Dissenter's Rights - Explained
What are Dissenter's Rights?
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What are Dissenters Rights?
Dissenters Rights is a state corporate (or business entity) law enabling the shareholders to receive a cash payment equal to the the fair value of their shares if the company management undertakes a major transaction with which the shareholder does not agree or consent. For example, when a hen a share-to-share merger or acquisition takes place, the shareholders are entitled to demand cash payment for their share if they do not want to be a part of the merger or consolidation.
How do Dissenter's Rights Work?
Generally, a company's regular operations are run by the officers and directors. However, in the event of major transactional undertaking that will change the nature of the company - such as merger and acquisition, the shareholders have the right to express their dissent. Merger and acquisition must always be approved by the present shareholders of the company.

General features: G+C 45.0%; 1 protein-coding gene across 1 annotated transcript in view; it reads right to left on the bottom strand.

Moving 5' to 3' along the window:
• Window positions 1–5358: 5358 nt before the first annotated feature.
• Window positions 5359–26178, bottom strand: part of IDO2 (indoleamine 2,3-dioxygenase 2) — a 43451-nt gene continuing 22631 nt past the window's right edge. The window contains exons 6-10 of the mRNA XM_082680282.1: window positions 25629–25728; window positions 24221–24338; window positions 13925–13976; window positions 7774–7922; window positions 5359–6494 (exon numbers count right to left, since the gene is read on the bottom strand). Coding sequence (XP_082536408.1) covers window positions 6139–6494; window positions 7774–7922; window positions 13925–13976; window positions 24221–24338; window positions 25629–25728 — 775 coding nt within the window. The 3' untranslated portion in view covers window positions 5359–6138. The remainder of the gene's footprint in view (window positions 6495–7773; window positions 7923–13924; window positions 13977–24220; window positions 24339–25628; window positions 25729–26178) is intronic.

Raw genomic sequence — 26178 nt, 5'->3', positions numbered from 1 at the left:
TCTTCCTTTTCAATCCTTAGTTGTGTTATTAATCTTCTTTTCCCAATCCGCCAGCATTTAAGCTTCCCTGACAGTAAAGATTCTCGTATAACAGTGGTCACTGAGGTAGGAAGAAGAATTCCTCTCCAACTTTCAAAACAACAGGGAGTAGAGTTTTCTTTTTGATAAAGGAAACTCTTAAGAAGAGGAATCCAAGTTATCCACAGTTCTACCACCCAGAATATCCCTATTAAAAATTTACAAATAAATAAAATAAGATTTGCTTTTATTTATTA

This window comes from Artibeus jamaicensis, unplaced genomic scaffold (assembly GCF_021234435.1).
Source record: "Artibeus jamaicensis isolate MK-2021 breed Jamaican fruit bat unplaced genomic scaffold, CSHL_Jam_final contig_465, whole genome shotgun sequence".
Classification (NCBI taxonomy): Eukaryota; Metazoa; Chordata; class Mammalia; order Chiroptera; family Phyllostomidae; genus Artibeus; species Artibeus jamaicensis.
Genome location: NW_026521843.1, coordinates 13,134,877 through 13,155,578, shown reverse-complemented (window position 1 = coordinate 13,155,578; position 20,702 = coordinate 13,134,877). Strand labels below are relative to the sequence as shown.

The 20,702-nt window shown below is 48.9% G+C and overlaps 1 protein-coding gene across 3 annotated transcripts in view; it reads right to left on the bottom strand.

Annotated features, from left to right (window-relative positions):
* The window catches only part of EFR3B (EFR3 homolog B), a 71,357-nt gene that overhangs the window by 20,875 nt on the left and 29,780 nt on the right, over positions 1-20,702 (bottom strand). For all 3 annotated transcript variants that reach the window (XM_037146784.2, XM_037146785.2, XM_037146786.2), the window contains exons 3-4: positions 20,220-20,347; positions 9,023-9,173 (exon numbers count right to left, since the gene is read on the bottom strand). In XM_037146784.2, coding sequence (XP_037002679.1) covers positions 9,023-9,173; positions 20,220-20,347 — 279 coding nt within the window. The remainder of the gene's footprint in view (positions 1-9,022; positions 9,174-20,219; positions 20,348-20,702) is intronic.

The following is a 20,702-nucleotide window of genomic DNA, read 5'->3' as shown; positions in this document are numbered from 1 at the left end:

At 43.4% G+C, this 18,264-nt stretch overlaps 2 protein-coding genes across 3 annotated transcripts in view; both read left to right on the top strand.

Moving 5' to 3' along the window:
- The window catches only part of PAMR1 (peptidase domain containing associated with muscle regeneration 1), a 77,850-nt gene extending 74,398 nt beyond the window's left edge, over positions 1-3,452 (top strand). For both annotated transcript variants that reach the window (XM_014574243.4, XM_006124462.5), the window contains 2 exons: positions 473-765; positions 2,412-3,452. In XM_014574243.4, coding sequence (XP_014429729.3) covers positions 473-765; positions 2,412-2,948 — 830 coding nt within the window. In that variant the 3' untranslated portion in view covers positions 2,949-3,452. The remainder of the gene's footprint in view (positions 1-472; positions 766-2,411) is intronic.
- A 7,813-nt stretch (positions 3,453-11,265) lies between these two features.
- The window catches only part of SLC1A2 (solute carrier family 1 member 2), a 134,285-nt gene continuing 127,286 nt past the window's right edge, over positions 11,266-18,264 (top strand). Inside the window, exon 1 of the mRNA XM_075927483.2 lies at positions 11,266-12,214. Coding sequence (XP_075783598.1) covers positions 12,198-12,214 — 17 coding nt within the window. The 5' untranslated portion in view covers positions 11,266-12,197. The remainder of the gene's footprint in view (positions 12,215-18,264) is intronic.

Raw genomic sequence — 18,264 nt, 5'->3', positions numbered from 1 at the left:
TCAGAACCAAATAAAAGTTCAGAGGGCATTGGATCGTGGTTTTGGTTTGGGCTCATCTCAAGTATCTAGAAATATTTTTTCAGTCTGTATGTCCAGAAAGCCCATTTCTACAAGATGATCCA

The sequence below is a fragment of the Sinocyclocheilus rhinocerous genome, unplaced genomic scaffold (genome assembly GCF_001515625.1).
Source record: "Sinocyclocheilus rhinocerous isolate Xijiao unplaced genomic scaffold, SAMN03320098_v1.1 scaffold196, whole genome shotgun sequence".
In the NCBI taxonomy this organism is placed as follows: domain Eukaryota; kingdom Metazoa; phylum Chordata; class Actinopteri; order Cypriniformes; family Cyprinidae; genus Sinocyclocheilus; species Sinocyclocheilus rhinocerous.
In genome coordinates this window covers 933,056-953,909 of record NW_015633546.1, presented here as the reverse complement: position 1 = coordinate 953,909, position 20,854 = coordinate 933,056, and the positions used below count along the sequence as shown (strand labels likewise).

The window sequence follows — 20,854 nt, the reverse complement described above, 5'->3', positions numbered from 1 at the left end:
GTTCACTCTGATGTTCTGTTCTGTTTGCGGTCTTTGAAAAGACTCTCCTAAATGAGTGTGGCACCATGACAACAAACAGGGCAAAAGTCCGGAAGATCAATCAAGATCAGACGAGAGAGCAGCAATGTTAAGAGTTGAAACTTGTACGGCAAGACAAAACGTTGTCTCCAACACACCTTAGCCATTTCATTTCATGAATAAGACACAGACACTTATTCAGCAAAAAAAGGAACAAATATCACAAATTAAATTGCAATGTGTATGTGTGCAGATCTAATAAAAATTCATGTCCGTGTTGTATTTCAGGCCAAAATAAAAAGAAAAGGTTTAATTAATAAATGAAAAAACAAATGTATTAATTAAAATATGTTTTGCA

Facilitating Corporate Practice through Dissenters Rights
Before this legislation was passed, just one shareholder could stop a merger or acquisition by expressing his or her dissent even when the merger or acquisition was the only viable option for the company. This legislation has eased out the process by giving the dissenters right to those shareholders who are not ready to enter the merger. They can now simply accept the cash payment according to the fair market value of their shares. Now, if the majority shareholders approve the merger or acquisition, the process advances and the dissenting shareholders receive cash. These dissenting shareholders are not obliged to accept shares in the surviving or successor company. Instead, they may just be paid the fair market value of his or her share by the pre-merger or pre-consolidation corporation.
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